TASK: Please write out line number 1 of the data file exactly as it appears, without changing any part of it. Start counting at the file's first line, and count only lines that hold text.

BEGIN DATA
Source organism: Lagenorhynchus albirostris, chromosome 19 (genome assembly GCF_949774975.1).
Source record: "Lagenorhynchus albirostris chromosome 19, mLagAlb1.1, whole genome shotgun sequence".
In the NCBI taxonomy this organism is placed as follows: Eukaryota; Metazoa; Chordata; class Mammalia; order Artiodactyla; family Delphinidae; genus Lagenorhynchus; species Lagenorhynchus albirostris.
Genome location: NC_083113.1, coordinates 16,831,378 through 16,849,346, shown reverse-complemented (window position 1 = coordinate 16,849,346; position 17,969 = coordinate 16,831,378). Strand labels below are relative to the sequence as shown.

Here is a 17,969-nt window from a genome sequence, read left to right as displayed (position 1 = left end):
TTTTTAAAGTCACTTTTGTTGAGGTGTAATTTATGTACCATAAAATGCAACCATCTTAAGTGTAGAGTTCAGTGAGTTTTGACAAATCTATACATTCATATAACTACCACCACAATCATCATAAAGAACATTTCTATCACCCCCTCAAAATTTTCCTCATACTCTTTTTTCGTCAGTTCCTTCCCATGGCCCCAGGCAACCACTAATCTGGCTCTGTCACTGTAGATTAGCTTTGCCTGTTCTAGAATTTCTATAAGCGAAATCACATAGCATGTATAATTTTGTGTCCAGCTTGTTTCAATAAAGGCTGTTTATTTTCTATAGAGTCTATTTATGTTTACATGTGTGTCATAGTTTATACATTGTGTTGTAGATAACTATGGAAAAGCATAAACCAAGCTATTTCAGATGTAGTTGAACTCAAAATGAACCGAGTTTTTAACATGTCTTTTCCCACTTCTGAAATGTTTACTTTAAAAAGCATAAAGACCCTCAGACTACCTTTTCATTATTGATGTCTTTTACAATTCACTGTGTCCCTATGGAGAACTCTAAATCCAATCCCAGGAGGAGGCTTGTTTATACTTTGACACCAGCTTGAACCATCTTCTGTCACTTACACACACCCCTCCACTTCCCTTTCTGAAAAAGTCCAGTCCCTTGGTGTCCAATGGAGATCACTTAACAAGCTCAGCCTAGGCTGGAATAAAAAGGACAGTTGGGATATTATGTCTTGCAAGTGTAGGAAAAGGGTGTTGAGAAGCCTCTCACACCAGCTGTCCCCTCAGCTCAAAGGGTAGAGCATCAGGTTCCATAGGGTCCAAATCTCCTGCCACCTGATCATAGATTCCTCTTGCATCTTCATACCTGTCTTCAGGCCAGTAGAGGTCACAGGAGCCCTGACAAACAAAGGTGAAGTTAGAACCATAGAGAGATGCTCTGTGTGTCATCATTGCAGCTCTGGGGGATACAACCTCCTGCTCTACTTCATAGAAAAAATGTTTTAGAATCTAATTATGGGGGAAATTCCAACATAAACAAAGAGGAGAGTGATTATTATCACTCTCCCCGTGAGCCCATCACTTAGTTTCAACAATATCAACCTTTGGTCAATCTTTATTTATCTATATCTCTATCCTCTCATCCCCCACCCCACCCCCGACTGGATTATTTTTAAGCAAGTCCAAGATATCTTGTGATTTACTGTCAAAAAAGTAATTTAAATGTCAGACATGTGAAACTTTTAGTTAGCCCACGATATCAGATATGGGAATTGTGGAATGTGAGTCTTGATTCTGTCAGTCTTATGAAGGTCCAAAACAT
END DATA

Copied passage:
Source organism: Lagenorhynchus albirostris, chromosome 19 (genome assembly GCF_949774975.1).